You should now have a hook looped onto your leader with linesaver and a crimp holding it all together.
Now, take a piece of the 1 ½” long line saver and slide it down the above mentioned leader to the crimp. Feed another crimp onto the leader, then the other piece of 1 ¼” line saver. Feed the end of the leader back through the crimp, making another loop, pull snug, and crimp off, again crimping the loop end first and the other end second. Trim the bitter end again and burnish if you wish. This completes the trailing hook assembly.
Using 9/0 and 10/0 hooks usually works pretty good with a piece of 1 ½” long line saver as the spacer, but you may need to experiment with the sizes and see what works for you.
Next, take your piece of 20-24 foot leader, slide on a crimp, the other piece of 1 ½” long line saver, go through the leading hook and the loop of the trailer hook assembly, then back through the crimp. Cinch down snug and crimp, yes, loop side first. Make sure before you crimp it that you check the way the hooks will lay. The hooks can either be at a 90 degree to each other or 180 degrees (i.e. back to back), but do not leave the hooks facing the same direction.
Trim the bitter end and burnish if you like.
Next take the longest piece of line saver and hold one end over a match for a second, flaring it just a bit. Feed the other end through the lure head and pull so the flare rests at the back of the head. Feed the leader through the line saver until the crimp of the leading hook rests up against the back of the lure head, making sure the skirts don’t get tangled along the way. Run a crimp loop at the other end that can be connected to the swivel, and this candle is lit. You are ready to fish in Hawaii for big game.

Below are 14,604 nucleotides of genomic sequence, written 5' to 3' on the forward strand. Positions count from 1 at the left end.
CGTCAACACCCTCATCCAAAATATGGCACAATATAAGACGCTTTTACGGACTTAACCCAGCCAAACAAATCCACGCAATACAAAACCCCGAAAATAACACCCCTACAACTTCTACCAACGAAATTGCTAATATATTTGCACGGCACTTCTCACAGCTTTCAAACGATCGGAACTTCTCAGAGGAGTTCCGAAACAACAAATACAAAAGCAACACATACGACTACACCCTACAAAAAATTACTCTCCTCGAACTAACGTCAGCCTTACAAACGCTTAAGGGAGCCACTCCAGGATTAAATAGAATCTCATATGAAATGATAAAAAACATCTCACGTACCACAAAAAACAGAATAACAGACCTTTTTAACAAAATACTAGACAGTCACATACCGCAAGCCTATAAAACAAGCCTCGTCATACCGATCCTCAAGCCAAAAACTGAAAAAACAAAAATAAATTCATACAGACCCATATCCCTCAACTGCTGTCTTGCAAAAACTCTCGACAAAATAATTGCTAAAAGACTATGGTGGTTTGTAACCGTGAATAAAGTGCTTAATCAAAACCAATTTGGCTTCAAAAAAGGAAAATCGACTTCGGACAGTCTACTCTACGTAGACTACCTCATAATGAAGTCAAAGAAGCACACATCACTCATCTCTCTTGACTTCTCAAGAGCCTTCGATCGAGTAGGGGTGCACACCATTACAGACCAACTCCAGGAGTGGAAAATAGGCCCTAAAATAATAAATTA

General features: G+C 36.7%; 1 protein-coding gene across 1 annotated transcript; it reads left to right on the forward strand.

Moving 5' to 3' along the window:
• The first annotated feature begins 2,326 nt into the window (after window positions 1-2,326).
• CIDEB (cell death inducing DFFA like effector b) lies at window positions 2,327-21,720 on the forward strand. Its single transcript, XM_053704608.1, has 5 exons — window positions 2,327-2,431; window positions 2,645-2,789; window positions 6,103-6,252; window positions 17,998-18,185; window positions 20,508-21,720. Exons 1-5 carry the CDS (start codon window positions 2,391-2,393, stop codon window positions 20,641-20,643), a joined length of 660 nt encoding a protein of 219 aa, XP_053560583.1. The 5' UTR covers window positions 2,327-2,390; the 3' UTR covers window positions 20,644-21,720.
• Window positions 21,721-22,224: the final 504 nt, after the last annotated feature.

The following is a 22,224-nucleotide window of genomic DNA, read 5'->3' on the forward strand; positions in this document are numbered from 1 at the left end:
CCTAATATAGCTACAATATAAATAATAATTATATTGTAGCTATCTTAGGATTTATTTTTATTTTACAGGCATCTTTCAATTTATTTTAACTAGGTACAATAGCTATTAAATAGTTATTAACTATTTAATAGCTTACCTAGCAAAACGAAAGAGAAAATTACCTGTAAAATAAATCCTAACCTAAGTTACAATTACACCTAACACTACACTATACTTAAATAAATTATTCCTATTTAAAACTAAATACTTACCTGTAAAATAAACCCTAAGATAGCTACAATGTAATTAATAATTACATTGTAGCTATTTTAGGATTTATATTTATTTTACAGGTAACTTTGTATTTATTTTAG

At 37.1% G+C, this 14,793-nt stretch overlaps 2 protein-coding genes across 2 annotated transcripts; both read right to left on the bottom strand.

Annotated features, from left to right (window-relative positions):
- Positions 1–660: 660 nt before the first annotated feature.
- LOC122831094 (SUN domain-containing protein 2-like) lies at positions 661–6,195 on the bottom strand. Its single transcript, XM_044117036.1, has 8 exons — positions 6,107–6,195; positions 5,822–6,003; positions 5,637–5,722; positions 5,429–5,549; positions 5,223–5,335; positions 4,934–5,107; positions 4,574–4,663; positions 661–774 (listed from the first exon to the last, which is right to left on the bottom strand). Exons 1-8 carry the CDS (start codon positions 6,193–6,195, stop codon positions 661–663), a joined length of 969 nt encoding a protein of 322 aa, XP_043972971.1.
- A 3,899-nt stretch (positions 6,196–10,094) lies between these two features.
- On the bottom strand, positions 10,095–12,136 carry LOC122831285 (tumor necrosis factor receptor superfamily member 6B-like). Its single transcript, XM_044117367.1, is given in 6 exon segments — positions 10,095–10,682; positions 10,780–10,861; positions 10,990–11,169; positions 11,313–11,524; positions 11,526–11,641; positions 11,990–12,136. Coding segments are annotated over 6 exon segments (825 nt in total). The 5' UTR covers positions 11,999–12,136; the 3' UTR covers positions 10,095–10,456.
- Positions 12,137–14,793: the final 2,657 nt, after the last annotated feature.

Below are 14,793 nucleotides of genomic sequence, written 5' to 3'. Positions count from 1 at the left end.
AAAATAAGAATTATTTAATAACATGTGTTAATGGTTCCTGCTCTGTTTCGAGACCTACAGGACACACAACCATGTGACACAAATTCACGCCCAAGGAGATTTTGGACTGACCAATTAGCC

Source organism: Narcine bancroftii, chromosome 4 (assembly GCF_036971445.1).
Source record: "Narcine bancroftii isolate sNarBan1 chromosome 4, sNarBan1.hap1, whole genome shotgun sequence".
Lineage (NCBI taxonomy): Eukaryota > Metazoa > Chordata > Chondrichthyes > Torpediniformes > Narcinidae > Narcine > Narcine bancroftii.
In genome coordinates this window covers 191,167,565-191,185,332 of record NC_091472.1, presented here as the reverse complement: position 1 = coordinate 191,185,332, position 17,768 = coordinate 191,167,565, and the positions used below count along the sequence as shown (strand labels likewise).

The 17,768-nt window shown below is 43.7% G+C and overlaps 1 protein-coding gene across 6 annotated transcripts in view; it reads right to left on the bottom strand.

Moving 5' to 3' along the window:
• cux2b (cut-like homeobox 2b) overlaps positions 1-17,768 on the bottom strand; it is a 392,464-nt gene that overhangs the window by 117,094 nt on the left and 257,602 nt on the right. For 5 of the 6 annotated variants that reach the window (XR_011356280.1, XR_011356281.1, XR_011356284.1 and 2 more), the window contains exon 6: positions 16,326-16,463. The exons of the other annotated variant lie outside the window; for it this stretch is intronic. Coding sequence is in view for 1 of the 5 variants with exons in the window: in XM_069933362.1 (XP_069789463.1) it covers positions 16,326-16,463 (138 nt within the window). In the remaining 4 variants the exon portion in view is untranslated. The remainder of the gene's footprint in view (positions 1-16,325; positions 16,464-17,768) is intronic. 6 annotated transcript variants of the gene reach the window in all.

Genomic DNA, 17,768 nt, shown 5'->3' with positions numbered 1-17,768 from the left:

There’s a couple more optional things you can do to make the lure run like you want it to. First, you can use a piece of black surgical hose, tape, or wire ties to clamp the lead hook to the trailer hook assembly, thus ensuring the angle of the two hooks will remain constant. You could also run a few half-hitches around the leader above the lead crimp to give the lure head some shock absorption.
You can also wrap some electrical tape around the leading edge of the hooks so the rig fits snugly into the back of the lure head. Some say this technique will keep the hooks at the angle most conducive for high hook up ratios.
The Constructor Knot:
Hold your weaker hand out, palm down, thumb toward you, and split your first two fingers like a peace sign. Take 5-10 inches of the wax line, and drape over your index finger, then over the middle finger. Go down, come back to the index finger, back to the middle finger so you have 2 loops that are about an inch and a half in diameter. Take the line and go under the two loops. It should look like a regular half-hitch with an extra loop.
Be careful as you pull it tight…..it’ll have a tendency to hang up on itself until it gets tight, which is a good thing, but it makes the tightening of the wings a little tricky.